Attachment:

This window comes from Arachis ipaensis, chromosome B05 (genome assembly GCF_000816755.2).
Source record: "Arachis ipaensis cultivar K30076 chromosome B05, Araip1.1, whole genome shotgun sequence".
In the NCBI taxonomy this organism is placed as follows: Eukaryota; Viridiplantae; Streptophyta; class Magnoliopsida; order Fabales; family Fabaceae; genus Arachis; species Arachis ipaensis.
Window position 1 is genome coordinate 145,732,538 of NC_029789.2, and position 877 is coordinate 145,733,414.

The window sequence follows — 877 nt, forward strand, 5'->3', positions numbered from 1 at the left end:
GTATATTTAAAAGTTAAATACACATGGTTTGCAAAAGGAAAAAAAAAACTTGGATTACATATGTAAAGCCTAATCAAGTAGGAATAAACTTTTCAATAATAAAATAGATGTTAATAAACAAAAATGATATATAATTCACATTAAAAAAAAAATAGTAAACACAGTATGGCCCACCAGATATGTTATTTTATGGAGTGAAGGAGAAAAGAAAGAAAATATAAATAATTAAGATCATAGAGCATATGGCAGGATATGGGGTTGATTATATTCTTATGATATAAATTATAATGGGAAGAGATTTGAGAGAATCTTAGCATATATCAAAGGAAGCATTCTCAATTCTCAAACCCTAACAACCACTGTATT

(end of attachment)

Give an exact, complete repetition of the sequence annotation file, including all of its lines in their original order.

This window comes from Arachis ipaensis, chromosome B05 (genome assembly GCF_000816755.2).
Source record: "Arachis ipaensis cultivar K30076 chromosome B05, Araip1.1, whole genome shotgun sequence".
In the NCBI taxonomy this organism is placed as follows: Eukaryota; Viridiplantae; Streptophyta; class Magnoliopsida; order Fabales; family Fabaceae; genus Arachis; species Arachis ipaensis.
Window position 1 is genome coordinate 145,732,538 of NC_029789.2, and position 877 is coordinate 145,733,414.

The window sequence follows — 877 nt, forward strand, 5'->3', positions numbered from 1 at the left end:
GTATATTTAAAAGTTAAATACACATGGTTTGCAAAAGGAAAAAAAAAACTTGGATTACATATGTAAAGCCTAATCAAGTAGGAATAAACTTTTCAATAATAAAATAGATGTTAATAAACAAAAATGATATATAATTCACATTAAAAAAAAAATAGTAAACACAGTATGGCCCACCAGATATGTTATTTTATGGAGTGAAGGAGAAAAGAAAGAAAATATAAATAATTAAGATCATAGAGCATATGGCAGGATATGGGGTTGATTATATTCTTATGATATAAATTATAATGGGAAGAGATTTGAGAGAATCTTAGCATATATCAAAGGAAGCATTCTCAATTCTCAAACCCTAACAACCACTGTATT